If you believe a child is being abused, it is critical that you help. You may be
afraid that you are interfering in someone else’s family. You may worry that the
authorities will only make the situation worse. But, despite your fears you’ve got
to get the child help. The effects of abuse and neglect last a lifetime, and affect
future generations and the entire community. Consider these myths about reporting
abuse to help you put your mind at rest about doing your duty as an adult member
of the community.
- I don’t want to interfere in someone else’s family. Of course you
don’t – however children cannot speak out for themselves. Not only are the consequences
for the child grave – other children may be affected as well. Moreover, when the
children grow up, they may find themselves continuing the cycle with their own children.
Help the oppressed – and the oppressor. Help break the cycle of child abuse. You
literally could be saving the lives of many!
- I might break up someone’s home. If child abuse is happening – the family,
and home are already broken! Remember that the priority in child protective
services is keeping children in the home. A child abuse report does not mean a child
is automatically removed from the home - unless the child is clearly in danger.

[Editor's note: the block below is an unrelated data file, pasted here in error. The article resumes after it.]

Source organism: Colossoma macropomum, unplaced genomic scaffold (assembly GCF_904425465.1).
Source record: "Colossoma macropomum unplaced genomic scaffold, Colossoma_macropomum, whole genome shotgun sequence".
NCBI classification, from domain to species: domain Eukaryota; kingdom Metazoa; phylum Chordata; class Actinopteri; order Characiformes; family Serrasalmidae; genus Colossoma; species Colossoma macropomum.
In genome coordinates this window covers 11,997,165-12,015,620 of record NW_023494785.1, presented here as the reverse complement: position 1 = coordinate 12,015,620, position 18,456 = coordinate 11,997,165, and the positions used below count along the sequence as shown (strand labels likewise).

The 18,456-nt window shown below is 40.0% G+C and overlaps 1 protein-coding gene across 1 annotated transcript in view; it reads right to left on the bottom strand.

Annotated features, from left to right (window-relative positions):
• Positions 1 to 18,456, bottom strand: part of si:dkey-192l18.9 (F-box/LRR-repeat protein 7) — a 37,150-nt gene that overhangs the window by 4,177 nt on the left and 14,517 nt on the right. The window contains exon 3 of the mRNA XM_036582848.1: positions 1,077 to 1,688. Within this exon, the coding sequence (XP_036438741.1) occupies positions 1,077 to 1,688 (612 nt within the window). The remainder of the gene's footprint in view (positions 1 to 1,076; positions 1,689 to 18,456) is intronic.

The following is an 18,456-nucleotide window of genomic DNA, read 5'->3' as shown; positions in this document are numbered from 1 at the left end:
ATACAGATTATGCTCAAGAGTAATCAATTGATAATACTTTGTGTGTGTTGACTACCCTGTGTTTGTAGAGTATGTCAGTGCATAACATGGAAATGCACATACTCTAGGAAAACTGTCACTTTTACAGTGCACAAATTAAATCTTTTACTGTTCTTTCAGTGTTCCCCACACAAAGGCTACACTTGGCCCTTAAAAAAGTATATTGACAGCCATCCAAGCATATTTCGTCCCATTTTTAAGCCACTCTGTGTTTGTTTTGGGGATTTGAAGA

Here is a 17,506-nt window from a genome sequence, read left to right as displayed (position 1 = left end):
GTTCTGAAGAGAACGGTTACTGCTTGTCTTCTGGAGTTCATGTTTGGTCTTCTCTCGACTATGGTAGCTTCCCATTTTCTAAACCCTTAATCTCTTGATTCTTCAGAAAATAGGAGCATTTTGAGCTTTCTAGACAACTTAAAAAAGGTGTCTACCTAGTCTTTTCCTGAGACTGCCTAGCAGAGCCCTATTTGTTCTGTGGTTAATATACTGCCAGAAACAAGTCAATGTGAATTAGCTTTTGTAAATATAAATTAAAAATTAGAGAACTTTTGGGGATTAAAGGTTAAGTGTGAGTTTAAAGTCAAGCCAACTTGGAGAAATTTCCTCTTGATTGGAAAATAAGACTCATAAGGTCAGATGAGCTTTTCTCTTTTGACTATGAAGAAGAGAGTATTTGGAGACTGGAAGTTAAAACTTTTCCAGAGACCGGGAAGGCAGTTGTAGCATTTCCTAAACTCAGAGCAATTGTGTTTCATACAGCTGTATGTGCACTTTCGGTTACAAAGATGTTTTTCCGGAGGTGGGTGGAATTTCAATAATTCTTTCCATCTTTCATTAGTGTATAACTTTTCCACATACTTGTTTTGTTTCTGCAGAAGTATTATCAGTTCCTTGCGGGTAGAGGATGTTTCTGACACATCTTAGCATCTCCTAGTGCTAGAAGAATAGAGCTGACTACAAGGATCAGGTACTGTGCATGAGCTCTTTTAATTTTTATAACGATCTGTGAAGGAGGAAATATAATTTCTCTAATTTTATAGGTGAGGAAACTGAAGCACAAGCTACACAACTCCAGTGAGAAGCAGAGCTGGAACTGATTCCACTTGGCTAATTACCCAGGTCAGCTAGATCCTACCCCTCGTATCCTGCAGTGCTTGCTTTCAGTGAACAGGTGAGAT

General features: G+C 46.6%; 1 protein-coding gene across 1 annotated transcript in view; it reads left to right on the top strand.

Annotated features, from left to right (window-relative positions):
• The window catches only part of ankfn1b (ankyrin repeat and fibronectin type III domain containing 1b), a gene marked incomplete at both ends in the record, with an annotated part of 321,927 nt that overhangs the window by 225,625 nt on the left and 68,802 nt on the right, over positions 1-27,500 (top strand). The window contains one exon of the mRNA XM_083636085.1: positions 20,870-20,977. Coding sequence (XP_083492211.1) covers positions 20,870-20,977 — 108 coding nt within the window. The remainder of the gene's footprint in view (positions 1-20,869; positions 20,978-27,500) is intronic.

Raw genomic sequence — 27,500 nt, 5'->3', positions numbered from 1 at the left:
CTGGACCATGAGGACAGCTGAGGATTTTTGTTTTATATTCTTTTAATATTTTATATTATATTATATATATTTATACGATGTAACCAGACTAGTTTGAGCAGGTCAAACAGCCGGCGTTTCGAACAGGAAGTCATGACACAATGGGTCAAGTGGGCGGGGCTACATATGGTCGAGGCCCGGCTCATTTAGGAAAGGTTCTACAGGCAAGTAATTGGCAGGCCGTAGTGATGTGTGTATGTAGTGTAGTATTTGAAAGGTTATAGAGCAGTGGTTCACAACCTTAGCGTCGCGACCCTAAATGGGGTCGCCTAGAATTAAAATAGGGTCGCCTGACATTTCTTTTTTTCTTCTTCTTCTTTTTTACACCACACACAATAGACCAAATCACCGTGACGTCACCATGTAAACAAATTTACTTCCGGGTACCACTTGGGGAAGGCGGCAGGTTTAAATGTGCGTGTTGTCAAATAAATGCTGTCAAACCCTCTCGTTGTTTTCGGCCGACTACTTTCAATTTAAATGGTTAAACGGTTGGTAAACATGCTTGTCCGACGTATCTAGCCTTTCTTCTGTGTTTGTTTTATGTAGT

Support such as parenting classes, anger management or other resources may be offered
first to parents if they are safe for the child.
- They will know it was me who called. Reporting abuse is anonymous.
In most places, you do not have to give your name when you report child abuse. The
child abuser cannot find out who made the report of child abuse.
- My report won’t make a difference. If you have a gut feeling that
something is wrong, it is better to be safe than sorry. Even if you don’t see the
whole picture, others may have noticed as well, and a pattern can help identify
child abuse that might have otherwise slipped through the cracks.
When it comes to reporting child abuse or neglect, we urge you to be brave, and
strong in your conviction to help the child/ children. Not only are you changing
their lives now, you are also giving them a chance to grow up and become functional
members of the community.
Still Not Sure?
Then pick up the phone and call 1-800-4-A-CHILD (1-800-422-4453) now. The professional
staff at the hotline can help you process your concerns and decide on the best course
of action. The Hotline is staffed 24 hours a day, 7 days a week
with professional crisis counselors who, through interpreters, can provide assistance
in 170 languages. The Hotline offers crisis intervention, information, literature,
and referrals to thousands of emergency, social service, and support resources.
All calls are anonymous and confidential. For more information,
National Child Abuse Hotline website.